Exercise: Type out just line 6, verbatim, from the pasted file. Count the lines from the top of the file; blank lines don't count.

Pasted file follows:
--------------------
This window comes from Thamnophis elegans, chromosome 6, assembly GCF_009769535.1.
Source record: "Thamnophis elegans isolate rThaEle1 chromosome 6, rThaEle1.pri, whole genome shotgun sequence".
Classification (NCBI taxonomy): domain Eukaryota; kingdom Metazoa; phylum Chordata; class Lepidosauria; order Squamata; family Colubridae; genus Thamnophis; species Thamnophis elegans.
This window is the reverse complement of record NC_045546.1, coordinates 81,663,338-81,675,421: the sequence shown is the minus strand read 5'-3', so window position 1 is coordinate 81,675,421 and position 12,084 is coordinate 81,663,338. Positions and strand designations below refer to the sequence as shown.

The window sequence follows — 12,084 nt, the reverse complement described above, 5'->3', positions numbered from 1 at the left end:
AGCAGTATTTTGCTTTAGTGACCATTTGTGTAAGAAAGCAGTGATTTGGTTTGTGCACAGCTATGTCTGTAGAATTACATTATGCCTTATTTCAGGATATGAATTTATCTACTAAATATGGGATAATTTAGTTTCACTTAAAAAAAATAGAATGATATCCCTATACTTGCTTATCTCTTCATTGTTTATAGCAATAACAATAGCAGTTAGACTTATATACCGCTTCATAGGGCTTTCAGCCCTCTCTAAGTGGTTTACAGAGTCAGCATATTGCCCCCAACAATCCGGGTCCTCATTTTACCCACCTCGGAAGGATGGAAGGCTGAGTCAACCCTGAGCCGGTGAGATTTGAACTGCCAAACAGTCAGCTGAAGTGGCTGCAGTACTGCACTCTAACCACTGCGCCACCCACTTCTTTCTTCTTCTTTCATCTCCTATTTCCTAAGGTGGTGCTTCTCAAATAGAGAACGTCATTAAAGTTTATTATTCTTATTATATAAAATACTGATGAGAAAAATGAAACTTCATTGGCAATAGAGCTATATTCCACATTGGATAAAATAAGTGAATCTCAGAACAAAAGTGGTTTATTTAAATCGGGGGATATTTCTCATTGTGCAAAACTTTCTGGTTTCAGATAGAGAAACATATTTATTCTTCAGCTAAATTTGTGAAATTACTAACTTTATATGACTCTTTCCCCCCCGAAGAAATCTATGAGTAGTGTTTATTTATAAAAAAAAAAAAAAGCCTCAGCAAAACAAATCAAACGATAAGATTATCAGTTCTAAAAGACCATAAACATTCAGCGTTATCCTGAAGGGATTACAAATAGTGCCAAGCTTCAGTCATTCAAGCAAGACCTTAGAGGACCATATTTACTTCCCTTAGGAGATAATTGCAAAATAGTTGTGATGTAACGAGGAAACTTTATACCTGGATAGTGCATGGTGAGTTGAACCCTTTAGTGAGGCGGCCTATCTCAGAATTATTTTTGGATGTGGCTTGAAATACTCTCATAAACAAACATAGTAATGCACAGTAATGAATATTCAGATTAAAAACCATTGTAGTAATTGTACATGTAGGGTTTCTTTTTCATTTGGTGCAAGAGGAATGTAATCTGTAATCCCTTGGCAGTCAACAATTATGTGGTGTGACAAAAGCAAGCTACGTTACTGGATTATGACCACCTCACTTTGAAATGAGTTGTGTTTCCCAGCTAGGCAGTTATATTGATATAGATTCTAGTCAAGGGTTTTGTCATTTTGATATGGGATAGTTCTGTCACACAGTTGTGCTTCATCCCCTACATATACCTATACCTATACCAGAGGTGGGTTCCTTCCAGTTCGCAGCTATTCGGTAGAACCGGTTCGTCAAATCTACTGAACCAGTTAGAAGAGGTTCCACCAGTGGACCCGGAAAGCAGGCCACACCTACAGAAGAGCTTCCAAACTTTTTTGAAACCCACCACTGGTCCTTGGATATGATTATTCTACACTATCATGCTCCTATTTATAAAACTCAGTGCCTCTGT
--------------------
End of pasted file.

AGCAGTATTTTGCTTTAGTGACCATTTGTGTAAGAAAGCAGTGATTTGGTTTGTGCACAGCTATGTCTGTAGAATTACATTATGCCTTATTTCAGGATATGAATTTATCTACTAAATATGGGATAATTTAGTTTCACTTAAAAAAAATAGAATGATATCCCTATACTTGCTTATCTCTTCATTGTTTATAGCAATAACAATAGCAGTTAGACTTATATACCGCTTCATAGGGCTTTCAGCCCTCTCTAAGTGGTTTACAGAGTCAGCATATTGCCCCCAACAATCCGGGTCCTCATTTTACCCACCTCGGAAGGATGGAAGGCTGAGTCAACCCTGAGCCGGTGAGATTTGAACTGCCAAACAGTCAGCTGAAGTGGCTGCAGTACTGCACTCTAACCACTGCGCCACCCACTTCTTTCTTCTTCTTTCATCTCCTATTTCCTAAGGTGGTGCTTCTCAAATAGAGAACGTCATTAAAGTTTATTATTCTTATTATATAAAATACTGATGAGAAAAATGAAACTTCATTGGCAATAGAGCTATATTCCACATTGGATAAAATAAGTGAATCTCAGAACAAAAGTGGTTTATTTAAATCGGGGGATATTTCTCATTGTGCAAAACTTTCTGGTTTCAGATAGAGAAACATATTTATTCTTCAGCTAAATTTGTGAAATTACTAACTTTATATGACTCTTTCCCCCCCGAAGAAATCTATGAGTAGTGTTTATTTATAAAAAAAAAAAAAAGCCTCAGCAAAACAAATCAAACGATAAGATTATCAGTTCTAAAAGACCATAAACATTCAGCGTTATCCTGAAGGGATTACAAATAGTGCCAAGCTTCAGTCATTCAAGCAAGACCTTAGAGGACCATATTTACTTCCCTTAGGAGATAATTGCAAAATAGTTGTGATGTAACGAGGAAACTTTATACCTGGATAGTGCATGGTGAGTTGAACCCTTTAGTGAGGCGGCCTATCTCAGAATTATTTTTGGATGTGGCTTGAAATACTCTCATAAACAAACATAGTAATGCACAGTAATGAATATTCAGATTAAAAACCATTGTAGTAATTGTACATGTAGGGTTTCTTTTTCATTTGGTGCAAGAGGAATGTAATCTGTAATCCCTTGGCAGTCAACAATTATGTGGTGTGACAAAAGCAAGCTACGTTACTGGATTATGACCACCTCACTTTGAAATGAGTTGTGTTTCCCAGCTAGGCAGTTATATTGATATAGATTCTAGTCAAGGGTTTTGTCATTTTGATATGGGATAGTTCTGTCACACAGTTGTGCTTCATCCCCTACATATACCTATACCTATACCAGAGGTGGGTTCCTTCCAGTTCGCAGCTATTCGGTAGAACCGGTTCGTCAAATCTACTGAACCAGTTAGAAGAGGTTCCACCAGTGGACCCGGAAAGCAGGCCACACCTACAGAAGAGCTTCCAAACTTTTTTGAAACCCACCACTGGTCCTTGGATATGATTATTCTACACTATCATGCTCCTATTTATAAAACTCAGTGCCTCTGT